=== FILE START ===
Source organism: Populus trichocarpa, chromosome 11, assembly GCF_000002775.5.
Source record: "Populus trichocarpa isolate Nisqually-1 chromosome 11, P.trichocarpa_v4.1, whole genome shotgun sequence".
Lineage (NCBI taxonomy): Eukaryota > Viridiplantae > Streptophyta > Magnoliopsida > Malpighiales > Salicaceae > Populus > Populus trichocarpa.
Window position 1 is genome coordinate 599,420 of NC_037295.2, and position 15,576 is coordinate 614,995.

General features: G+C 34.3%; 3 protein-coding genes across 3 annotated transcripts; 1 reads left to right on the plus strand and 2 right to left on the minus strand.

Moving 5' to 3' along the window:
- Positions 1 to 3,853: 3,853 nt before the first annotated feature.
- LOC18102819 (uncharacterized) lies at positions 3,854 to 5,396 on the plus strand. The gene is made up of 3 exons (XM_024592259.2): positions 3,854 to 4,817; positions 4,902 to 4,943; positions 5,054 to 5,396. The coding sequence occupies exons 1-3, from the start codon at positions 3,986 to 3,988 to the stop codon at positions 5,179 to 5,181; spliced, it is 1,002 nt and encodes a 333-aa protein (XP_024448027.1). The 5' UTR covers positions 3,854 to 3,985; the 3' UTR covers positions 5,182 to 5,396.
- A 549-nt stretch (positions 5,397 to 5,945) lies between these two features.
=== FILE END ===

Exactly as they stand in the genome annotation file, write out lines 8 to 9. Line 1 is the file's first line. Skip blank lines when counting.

- LOC18102819 (uncharacterized) lies at positions 3,854 to 5,396 on the plus strand. The gene is made up of 3 exons (XM_024592259.2): positions 3,854 to 4,817; positions 4,902 to 4,943; positions 5,054 to 5,396. The coding sequence occupies exons 1-3, from the start codon at positions 3,986 to 3,988 to the stop codon at positions 5,179 to 5,181; spliced, it is 1,002 nt and encodes a 333-aa protein (XP_024448027.1). The 5' UTR covers positions 3,854 to 3,985; the 3' UTR covers positions 5,182 to 5,396.
- A 549-nt stretch (positions 5,397 to 5,945) lies between these two features.